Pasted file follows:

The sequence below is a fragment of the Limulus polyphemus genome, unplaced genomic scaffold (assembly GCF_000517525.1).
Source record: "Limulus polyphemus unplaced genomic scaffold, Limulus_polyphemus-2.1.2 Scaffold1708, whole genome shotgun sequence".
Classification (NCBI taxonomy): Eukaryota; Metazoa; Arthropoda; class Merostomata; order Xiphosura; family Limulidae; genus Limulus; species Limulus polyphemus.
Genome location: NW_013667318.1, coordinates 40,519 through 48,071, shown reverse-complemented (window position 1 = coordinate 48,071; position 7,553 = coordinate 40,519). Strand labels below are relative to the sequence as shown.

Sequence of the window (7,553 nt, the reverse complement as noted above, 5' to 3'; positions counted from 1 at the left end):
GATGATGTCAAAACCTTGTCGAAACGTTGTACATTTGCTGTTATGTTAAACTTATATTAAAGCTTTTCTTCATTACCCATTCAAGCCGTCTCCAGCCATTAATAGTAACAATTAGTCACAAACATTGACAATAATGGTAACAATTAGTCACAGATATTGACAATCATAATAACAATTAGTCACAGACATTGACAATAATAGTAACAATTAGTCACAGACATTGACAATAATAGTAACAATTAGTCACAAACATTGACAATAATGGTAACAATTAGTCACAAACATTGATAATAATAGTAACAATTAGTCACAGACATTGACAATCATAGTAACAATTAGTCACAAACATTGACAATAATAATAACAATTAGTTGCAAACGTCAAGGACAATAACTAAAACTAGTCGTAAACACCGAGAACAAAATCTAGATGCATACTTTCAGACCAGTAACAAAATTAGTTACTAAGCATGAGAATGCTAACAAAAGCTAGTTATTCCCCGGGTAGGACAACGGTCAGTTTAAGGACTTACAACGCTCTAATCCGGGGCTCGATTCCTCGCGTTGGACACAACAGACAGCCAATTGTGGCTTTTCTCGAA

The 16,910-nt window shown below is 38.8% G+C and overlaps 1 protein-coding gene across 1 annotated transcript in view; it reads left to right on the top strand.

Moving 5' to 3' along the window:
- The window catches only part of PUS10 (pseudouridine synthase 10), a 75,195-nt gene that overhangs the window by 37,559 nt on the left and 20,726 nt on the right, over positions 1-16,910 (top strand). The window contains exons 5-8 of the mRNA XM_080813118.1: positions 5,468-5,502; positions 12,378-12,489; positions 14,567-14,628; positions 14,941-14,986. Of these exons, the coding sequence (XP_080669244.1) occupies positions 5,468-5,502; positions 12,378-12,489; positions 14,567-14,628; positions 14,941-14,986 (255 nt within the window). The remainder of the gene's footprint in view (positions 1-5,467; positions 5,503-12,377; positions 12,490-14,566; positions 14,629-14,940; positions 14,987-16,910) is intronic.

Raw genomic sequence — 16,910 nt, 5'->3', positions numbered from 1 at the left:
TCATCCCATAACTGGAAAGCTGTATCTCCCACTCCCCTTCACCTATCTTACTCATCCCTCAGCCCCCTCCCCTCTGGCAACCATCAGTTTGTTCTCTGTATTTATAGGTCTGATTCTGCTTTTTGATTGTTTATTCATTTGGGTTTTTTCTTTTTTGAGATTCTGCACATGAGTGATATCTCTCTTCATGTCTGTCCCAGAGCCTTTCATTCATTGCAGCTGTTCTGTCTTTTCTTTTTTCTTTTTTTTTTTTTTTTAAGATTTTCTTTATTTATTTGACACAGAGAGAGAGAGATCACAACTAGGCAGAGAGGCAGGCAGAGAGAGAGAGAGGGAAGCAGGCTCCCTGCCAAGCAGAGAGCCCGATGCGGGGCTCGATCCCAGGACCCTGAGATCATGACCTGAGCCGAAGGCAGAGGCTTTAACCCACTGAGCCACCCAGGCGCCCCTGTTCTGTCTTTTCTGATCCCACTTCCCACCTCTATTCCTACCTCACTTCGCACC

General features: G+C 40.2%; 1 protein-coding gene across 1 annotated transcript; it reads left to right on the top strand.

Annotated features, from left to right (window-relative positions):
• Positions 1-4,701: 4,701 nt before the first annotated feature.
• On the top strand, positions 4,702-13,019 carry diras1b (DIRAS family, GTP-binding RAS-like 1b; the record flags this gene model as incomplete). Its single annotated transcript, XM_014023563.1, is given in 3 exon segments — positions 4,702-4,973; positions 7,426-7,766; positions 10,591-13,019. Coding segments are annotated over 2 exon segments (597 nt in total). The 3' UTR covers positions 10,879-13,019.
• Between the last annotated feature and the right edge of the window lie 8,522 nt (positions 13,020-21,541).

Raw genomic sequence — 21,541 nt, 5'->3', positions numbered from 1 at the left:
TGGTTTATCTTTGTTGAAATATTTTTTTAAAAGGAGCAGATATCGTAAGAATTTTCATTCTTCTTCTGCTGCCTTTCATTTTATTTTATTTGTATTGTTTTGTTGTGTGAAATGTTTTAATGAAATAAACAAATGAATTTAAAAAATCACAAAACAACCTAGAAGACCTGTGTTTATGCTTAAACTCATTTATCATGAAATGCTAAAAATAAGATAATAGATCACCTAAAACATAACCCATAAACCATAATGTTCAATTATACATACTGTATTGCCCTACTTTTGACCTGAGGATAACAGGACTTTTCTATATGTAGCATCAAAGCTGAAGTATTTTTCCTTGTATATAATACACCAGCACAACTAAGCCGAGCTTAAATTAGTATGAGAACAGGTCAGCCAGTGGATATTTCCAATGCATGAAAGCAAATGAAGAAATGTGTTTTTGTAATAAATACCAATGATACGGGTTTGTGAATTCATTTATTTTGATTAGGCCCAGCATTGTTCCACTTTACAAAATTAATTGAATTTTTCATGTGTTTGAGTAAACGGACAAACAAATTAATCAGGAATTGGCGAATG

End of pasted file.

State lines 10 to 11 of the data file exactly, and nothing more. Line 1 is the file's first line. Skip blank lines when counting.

Raw genomic sequence — 16,910 nt, 5'->3', positions numbered from 1 at the left:
TCATCCCATAACTGGAAAGCTGTATCTCCCACTCCCCTTCACCTATCTTACTCATCCCTCAGCCCCCTCCCCTCTGGCAACCATCAGTTTGTTCTCTGTATTTATAGGTCTGATTCTGCTTTTTGATTGTTTATTCATTTGGGTTTTTTCTTTTTTGAGATTCTGCACATGAGTGATATCTCTCTTCATGTCTGTCCCAGAGCCTTTCATTCATTGCAGCTGTTCTGTCTTTTCTTTTTTCTTTTTTTTTTTTTTTTAAGATTTTCTTTATTTATTTGACACAGAGAGAGAGAGATCACAACTAGGCAGAGAGGCAGGCAGAGAGAGAGAGAGGGAAGCAGGCTCCCTGCCAAGCAGAGAGCCCGATGCGGGGCTCGATCCCAGGACCCTGAGATCATGACCTGAGCCGAAGGCAGAGGCTTTAACCCACTGAGCCACCCAGGCGCCCCTGTTCTGTCTTTTCTGATCCCACTTCCCACCTCTATTCCTACCTCACTTCGCACC